cover image Mother's Day

Mother's Day

Joshua Quittner, Michelle Slatalla. St. Martin's Press, $18.95 (245pp) ISBN 978-0-312-08850-7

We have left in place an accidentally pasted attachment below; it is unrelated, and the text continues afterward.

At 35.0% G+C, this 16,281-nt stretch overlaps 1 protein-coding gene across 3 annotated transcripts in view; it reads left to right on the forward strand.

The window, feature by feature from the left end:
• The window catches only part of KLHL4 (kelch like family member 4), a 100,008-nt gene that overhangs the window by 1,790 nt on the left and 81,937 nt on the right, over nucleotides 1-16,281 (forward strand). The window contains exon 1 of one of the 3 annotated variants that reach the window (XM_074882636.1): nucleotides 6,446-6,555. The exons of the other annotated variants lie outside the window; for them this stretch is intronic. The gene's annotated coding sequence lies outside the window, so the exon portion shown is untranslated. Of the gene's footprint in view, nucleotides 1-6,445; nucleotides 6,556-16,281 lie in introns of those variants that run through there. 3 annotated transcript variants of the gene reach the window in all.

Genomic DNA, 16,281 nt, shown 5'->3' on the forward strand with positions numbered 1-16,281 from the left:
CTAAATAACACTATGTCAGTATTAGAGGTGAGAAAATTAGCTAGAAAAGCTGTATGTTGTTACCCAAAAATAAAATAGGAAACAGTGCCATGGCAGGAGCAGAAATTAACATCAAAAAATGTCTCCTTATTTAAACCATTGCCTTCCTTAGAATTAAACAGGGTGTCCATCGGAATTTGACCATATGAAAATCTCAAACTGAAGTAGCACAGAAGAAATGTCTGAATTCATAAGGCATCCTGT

Turning every new parent's worst nightmare into a plausible thriller proves problematic in this second novel by the authors of the more upbeat Shoofly Pie to Die . Molly and Carlotta are two very bad women who babysit five cute three-month-old babies for 10 harassed and grateful parents. When the kids and sitters vanish, FBI agent Don Tafoya seems powerless to find them. The infants eventually begin to surface as their new adoptive parents, bilked out of $500,000 by Molly and Carlotta, realize they've been duped and give the children back. But one boy doesn't reappear, and his parents, journalists Lucy and Em Grazer, turn for help to Phrank, a mysterious teenage computer hacker. In this trite work, every narrative step seems locked into a very familiar pattern--making the villains occasional lesbians, for example, is a very tired fictional device. The authors are also sloppy technicians: the best character (Phrank) is annoyingly underdeveloped, and one child's death isn't even properly explained. The novel's best moment occurs when Phrank achieves hacker nirvana and boldly takes his computer where no civilian machine has gone before. The rest of the tale belongs firmly in made-for-TV-movieland. ( Apr. )